Tim Howard once had a “who’s-more-American” contest with a bald eagle and lost, but only on a technicality. He sneezes fireworks and his great grandfather was the love child of Uncle Sam and Betsy Ross. Unfortunately when the hero of your team is your goalie, it’s not so bueno for your chances.
Several million of you guys tuned into watch the U.S. National Team over the last couple weeks. Some of you never really got the whole soccer thing, and that’s ok. You can go back to whining about how soccer players are always diving, and how it’s So Very Confusing that the clock goes up instead of down, and “I don’t care if they use their feet, that’s not real football!” That’s fine. Grab a PBR, put on another baseball game that doesn’t mean anything, and go back to yelling at your barefoot and pregnant wife who probably hates you. I don’t care about you.
Judging by the texts I got from non-soccer friends during random non-U.S. games, some of you guys really got it. I’m genuinely happy for you, and I hope you tune into the rest of the tournament. When it’s done, catch an MLS game, or a Champion’s League game or two, which can be even more entertaining than World Cup games (and even has some of the “our country is better than yours” factor). I’m more than happy to have you jump on and off the soccer train whenever you want. But I don’t care that much about you either.
One of you several million viewers is a middle-aged white guy with a small business. I care about you. One day soon you’re going to get asked to sponsor a youth team and you’re going to remember how exciting it was when Costa Rica held off a Greek onslaught such as the world hasn’t seen since Brad Pitt or whoever it was in that movie with the swords. You’re going to remember how you felt when Costa Rica won, and you’re going to say yes to that youth team. One of the kids on that team is going to make a difference, and you’re going to help them.
One of you several million is a poor black kid from the projects who looked up to Lebron, but got cut from your basketball team for being too short. I care about you. You saw a 5 foot 7 inch Argentine with magic in his boots and winning in his veins singlehandedly send a country into bliss by making art with his left foot. You started wondering about maybe picking up a soccer ball. You’re going to make a difference one day.
One of you is a mid-level manager at a crappy marketing firm. Soon you’re going to accidentally make more money than you can count running a Fortune 500 company. You’re going to get tired of investing in another crappy carwash, so you’re going to buy an MLS team instead. You’re going to make a difference.
One of you is a European coach here on vacation who thought American players worked hard and had great attitudes (they are American, after all), but didn’t have what it takes to play at the highest level. Americans don’t worship at the soccer altar like the rest of the world, after all. What surprised you most was a nation that sent more fans to Brazil than any other country in the world. You saw a twinkle in the collective eye of that nation, and you think it might be worth taking one extra scouting trip here. You’re going to discover the next world superstar. It’s only a matter of time. The numbers game says a great American star will rise, and you’re going to give him a shot on the biggest stage. I care very much about you.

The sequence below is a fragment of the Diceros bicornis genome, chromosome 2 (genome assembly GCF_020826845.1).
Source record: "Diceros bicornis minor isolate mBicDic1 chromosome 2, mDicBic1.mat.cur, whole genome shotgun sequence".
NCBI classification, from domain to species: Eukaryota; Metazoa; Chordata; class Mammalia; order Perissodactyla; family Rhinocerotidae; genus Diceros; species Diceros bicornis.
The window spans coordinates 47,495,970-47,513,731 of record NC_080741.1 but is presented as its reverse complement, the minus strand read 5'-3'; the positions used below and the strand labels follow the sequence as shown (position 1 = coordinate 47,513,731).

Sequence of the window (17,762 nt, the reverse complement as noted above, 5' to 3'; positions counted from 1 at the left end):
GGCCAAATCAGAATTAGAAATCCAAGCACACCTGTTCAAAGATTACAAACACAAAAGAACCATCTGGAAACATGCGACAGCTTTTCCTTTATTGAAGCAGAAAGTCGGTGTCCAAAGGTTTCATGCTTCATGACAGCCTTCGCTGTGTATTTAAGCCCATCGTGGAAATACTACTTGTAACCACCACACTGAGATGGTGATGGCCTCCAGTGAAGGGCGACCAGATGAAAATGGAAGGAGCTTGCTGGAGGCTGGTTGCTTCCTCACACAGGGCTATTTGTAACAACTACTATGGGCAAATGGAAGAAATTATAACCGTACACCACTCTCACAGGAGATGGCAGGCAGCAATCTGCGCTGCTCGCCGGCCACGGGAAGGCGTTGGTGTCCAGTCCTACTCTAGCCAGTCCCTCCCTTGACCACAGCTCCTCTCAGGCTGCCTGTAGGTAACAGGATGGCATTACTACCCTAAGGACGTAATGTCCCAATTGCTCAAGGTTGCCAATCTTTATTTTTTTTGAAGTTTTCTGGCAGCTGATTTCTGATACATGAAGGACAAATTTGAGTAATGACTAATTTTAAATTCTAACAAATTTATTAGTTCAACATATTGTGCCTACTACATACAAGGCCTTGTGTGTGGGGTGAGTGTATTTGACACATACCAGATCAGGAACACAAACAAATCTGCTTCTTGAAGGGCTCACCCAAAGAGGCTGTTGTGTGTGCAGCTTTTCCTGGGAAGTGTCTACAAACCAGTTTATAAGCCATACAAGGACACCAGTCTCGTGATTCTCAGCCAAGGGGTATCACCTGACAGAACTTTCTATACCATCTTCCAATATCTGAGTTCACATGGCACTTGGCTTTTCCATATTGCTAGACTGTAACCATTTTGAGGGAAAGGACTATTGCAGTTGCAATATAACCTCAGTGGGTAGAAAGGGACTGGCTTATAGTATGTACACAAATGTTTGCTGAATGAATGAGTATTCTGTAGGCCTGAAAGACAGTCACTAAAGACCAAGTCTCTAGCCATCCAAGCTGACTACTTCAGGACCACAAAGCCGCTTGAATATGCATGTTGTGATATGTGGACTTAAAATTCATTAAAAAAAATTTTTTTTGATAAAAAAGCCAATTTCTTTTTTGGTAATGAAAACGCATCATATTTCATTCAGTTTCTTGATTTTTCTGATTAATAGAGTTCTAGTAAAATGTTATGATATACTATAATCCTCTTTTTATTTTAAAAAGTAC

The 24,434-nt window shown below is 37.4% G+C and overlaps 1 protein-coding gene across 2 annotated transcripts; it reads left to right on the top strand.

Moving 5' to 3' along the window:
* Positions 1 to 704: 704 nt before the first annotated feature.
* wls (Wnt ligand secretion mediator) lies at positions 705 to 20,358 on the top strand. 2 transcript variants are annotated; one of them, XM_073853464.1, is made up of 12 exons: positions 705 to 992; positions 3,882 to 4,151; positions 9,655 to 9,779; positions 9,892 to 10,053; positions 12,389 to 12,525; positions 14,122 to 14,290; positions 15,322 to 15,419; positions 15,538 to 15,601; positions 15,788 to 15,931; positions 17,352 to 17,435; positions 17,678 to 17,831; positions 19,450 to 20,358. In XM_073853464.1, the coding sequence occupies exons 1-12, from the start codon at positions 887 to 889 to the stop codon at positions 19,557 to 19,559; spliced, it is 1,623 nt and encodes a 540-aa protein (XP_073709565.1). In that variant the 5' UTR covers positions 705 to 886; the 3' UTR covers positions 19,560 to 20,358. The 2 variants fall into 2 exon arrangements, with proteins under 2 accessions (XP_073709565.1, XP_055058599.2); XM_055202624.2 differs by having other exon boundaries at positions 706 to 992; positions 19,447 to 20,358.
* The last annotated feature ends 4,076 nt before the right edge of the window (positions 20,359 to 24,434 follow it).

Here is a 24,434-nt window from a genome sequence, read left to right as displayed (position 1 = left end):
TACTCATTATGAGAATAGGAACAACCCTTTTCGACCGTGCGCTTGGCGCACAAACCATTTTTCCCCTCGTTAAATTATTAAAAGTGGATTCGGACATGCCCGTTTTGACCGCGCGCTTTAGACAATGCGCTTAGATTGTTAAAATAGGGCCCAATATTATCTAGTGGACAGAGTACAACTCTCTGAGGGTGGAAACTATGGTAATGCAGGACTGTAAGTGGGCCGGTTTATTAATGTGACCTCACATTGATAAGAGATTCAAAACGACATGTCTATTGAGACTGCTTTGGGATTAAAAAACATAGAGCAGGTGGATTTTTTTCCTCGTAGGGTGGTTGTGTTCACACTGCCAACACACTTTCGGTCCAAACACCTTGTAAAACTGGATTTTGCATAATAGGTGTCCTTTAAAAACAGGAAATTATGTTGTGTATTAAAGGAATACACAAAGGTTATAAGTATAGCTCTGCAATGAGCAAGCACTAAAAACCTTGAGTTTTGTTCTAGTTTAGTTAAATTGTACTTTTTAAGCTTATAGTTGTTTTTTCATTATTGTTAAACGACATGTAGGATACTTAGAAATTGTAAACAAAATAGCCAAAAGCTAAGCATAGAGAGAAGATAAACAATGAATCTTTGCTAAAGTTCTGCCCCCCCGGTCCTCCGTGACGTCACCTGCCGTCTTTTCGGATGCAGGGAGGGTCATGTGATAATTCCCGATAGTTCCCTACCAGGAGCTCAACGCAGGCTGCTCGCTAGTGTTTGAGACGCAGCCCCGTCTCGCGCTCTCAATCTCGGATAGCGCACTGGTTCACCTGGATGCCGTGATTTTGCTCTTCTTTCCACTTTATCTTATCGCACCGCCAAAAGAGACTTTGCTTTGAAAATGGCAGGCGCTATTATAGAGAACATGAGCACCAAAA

Over the course of four games, the U.S. team showed in this tournament how far we’ve come. The thing about soccer is that there is so much randomness involved that teams can play great and lose. Das Nats played pretty well. In World Cups past, making it out of a group with two world powers and one pretty great African team would’ve taken a miraculous performance. This year, we sent Portugal and Ghana packing with, well, just a few pretty good games. Then we took a team of strong-jawed pretty boys who collectively make a stupid amount of money for their club teams into extra time and lost by inches. That’s what progress tastes like.
If we were any other country, we’d be happy. We’d say things like, “Well, we showed pretty well.” Or, “We were looking forward to the next World Cup cycle anyway.” But that’s not how ‘Merica rolls. I feel gutted. We could’ve made it farther. We could’ve played better. Sure, we had a goalie that brushes his teeth with apple pie, has two baseballs for testicles, and is so filled with freedom power that he made more saves against Belgium than any keeper for 50 years. But we believed. And we lost.
The good news is we’ll keep coming. We’ll keep dragging our kids to their hundredth soccer practice of the season. We’ll send more of our players to other countries (with bad food) to play with their overpaid heroes with silly haircuts. Our guys will learn. And one day we’ll show up with a team that can match the world skill for skill. But they’ll be American. They’ll try harder, work for each other, and won’t get sent home for yelling at their coach, or freaking biting someone, or showing up drunk….err, wait.
So put that shiny, new scarf back in the closet, football fan. Hang up the American flag t-shirt and Uncle Sam hat for another few years. Let me speak for all soccer fans and say we were more than happy to have you and hope to see you again. And I want you to know that somewhere there’s a kid kicking a torn up ball against a wall for the millionth time. Working on his skills. Perfecting his touch. Practicing the move he saw Messi the magician pull off. You’ll see him in four years. He’ll be the American one. And he’ll believe, just like we do.
Things we believe: Ask and you shall receive. Giving 110% is possible (math isn’t our strong suit.) Kim Kardashian is worthy of her own TV show. And we will win. All of it. One day. We’re still the U.S. of OlÃ©, after all. And we’re still better than you. So there.
Now if anyone needs me, I’ll be over here crying: @fastacton